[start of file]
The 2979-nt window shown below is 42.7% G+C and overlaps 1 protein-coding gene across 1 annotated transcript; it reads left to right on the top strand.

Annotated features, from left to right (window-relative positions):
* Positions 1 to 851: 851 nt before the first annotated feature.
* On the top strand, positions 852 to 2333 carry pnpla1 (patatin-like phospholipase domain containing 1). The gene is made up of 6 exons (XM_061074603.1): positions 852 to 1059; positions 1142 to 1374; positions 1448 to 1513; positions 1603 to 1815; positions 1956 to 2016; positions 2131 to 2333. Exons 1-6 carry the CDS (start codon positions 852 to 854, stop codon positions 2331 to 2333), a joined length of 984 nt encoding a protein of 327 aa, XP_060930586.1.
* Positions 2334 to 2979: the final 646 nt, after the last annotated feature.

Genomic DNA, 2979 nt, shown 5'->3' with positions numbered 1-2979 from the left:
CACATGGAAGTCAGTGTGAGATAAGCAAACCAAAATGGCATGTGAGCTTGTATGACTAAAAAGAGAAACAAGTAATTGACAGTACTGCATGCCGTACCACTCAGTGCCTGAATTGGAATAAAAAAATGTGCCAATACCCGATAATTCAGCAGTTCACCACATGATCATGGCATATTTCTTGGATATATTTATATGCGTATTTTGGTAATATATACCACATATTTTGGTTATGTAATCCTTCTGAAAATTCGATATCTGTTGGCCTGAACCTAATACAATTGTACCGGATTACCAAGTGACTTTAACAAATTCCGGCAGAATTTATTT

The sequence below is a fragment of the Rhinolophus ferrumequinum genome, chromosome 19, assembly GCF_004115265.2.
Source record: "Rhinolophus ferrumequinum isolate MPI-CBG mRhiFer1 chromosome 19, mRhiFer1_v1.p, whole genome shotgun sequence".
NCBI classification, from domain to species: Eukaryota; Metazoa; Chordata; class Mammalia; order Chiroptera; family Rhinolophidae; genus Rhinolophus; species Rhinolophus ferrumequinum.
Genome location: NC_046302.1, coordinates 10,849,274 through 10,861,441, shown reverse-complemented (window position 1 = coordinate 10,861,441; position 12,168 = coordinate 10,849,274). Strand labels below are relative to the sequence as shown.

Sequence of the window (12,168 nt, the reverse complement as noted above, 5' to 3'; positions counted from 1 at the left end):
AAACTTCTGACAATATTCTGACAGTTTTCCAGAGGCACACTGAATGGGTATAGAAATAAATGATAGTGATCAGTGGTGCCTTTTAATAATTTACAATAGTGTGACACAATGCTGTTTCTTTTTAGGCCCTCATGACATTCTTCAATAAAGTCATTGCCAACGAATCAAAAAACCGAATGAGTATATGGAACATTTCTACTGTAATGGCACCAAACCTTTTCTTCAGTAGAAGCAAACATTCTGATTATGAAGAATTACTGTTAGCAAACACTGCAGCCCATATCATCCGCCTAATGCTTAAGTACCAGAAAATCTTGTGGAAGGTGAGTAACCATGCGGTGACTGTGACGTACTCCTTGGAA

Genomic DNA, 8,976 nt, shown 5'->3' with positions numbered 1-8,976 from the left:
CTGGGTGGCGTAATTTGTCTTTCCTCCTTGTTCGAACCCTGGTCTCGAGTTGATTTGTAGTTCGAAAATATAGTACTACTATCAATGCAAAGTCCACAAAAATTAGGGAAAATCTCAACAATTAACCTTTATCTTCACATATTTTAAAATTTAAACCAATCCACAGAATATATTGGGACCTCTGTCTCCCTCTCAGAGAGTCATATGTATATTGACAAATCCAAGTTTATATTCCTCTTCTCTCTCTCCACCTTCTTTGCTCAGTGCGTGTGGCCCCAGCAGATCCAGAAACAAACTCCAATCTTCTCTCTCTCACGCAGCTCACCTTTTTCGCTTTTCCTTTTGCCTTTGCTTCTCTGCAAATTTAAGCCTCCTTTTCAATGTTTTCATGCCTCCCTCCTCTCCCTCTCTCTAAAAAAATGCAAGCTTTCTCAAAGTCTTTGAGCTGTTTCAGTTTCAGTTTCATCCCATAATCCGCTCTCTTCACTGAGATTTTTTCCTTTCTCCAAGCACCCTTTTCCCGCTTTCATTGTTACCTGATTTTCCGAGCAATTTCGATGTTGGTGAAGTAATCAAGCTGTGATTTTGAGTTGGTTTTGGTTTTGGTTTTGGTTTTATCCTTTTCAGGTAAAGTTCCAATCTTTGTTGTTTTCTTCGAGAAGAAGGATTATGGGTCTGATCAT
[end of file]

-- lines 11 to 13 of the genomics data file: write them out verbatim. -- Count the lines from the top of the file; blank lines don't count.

Genome location: NC_046302.1, coordinates 10,849,274 through 10,861,441, shown reverse-complemented (window position 1 = coordinate 10,861,441; position 12,168 = coordinate 10,849,274). Strand labels below are relative to the sequence as shown.

Sequence of the window (12,168 nt, the reverse complement as noted above, 5' to 3'; positions counted from 1 at the left end):
AAACTTCTGACAATATTCTGACAGTTTTCCAGAGGCACACTGAATGGGTATAGAAATAAATGATAGTGATCAGTGGTGCCTTTTAATAATTTACAATAGTGTGACACAATGCTGTTTCTTTTTAGGCCCTCATGACATTCTTCAATAAAGTCATTGCCAACGAATCAAAAAACCGAATGAGTATATGGAACATTTCTACTGTAATGGCACCAAACCTTTTCTTCAGTAGAAGCAAACATTCTGATTATGAAGAATTACTGTTAGCAAACACTGCAGCCCATATCATCCGCCTAATGCTTAAGTACCAGAAAATCTTGTGGAAGGTGAGTAACCATGCGGTGACTGTGACGTACTCCTTGGAA